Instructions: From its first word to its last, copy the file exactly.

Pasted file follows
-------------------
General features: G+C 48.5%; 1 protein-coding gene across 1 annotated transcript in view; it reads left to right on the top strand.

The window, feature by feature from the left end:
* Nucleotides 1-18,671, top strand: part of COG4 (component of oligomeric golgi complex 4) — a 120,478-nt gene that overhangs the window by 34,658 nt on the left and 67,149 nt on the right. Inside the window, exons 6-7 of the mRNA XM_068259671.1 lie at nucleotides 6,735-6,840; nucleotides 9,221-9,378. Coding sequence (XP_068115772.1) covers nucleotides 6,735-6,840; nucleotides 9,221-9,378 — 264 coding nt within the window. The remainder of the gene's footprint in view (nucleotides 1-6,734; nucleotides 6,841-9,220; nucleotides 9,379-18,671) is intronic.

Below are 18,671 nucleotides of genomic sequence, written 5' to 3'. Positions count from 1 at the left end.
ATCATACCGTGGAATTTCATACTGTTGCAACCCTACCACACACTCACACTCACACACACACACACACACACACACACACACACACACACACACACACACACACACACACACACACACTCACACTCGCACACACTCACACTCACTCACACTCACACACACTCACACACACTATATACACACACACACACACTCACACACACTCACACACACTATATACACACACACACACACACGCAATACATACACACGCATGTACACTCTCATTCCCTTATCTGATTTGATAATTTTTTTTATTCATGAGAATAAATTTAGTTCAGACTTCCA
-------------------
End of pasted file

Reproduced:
General features: G+C 48.5%; 1 protein-coding gene across 1 annotated transcript in view; it reads left to right on the top strand.

The window, feature by feature from the left end:
* Nucleotides 1-18,671, top strand: part of COG4 (component of oligomeric golgi complex 4) — a 120,478-nt gene that overhangs the window by 34,658 nt on the left and 67,149 nt on the right. Inside the window, exons 6-7 of the mRNA XM_068259671.1 lie at nucleotides 6,735-6,840; nucleotides 9,221-9,378. Coding sequence (XP_068115772.1) covers nucleotides 6,735-6,840; nucleotides 9,221-9,378 — 264 coding nt within the window. The remainder of the gene's footprint in view (nucleotides 1-6,734; nucleotides 6,841-9,220; nucleotides 9,379-18,671) is intronic.

Below are 18,671 nucleotides of genomic sequence, written 5' to 3'. Positions count from 1 at the left end.
ATCATACCGTGGAATTTCATACTGTTGCAACCCTACCACACACTCACACTCACACACACACACACACACACACACACACACACACACACACACACACACACACACACACACACACACTCACACTCGCACACACTCACACTCACTCACACTCACACACACTCACACACACTATATACACACACACACACACTCACACACACTCACACACACTATATACACACACACACACACACGCAATACATACACACGCATGTACACTCTCATTCCCTTATCTGATTTGATAATTTTTTTTATTCATGAGAATAAATTTAGTTCAGACTTCCA